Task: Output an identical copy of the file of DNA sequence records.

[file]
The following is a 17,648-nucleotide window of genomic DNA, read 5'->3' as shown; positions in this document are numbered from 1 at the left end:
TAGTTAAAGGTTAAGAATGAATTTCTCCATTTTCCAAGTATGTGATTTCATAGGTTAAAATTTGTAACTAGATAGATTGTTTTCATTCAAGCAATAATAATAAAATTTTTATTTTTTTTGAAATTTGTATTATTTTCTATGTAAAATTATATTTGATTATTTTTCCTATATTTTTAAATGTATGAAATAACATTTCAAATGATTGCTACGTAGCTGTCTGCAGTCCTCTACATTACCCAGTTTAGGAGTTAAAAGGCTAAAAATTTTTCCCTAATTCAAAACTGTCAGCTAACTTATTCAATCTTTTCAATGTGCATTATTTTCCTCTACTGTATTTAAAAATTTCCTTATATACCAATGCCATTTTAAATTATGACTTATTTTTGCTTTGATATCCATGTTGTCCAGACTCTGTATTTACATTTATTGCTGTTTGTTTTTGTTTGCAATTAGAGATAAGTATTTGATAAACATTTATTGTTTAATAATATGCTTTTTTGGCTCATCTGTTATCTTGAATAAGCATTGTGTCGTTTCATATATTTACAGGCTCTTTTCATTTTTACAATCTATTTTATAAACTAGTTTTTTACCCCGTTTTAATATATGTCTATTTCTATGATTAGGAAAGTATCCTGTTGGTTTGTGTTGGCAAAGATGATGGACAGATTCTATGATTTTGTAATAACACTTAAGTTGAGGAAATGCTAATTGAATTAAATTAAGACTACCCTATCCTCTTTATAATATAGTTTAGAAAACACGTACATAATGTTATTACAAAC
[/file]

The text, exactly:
The following is a 17,648-nucleotide window of genomic DNA, read 5'->3' as shown; positions in this document are numbered from 1 at the left end:
TAGTTAAAGGTTAAGAATGAATTTCTCCATTTTCCAAGTATGTGATTTCATAGGTTAAAATTTGTAACTAGATAGATTGTTTTCATTCAAGCAATAATAATAAAATTTTTATTTTTTTTGAAATTTGTATTATTTTCTATGTAAAATTATATTTGATTATTTTTCCTATATTTTTAAATGTATGAAATAACATTTCAAATGATTGCTACGTAGCTGTCTGCAGTCCTCTACATTACCCAGTTTAGGAGTTAAAAGGCTAAAAATTTTTCCCTAATTCAAAACTGTCAGCTAACTTATTCAATCTTTTCAATGTGCATTATTTTCCTCTACTGTATTTAAAAATTTCCTTATATACCAATGCCATTTTAAATTATGACTTATTTTTGCTTTGATATCCATGTTGTCCAGACTCTGTATTTACATTTATTGCTGTTTGTTTTTGTTTGCAATTAGAGATAAGTATTTGATAAACATTTATTGTTTAATAATATGCTTTTTTGGCTCATCTGTTATCTTGAATAAGCATTGTGTCGTTTCATATATTTACAGGCTCTTTTCATTTTTACAATCTATTTTATAAACTAGTTTTTTACCCCGTTTTAATATATGTCTATTTCTATGATTAGGAAAGTATCCTGTTGGTTTGTGTTGGCAAAGATGATGGACAGATTCTATGATTTTGTAATAACACTTAAGTTGAGGAAATGCTAATTGAATTAAATTAAGACTACCCTATCCTCTTTATAATATAGTTTAGAAAACACGTACATAATGTTATTACAAAC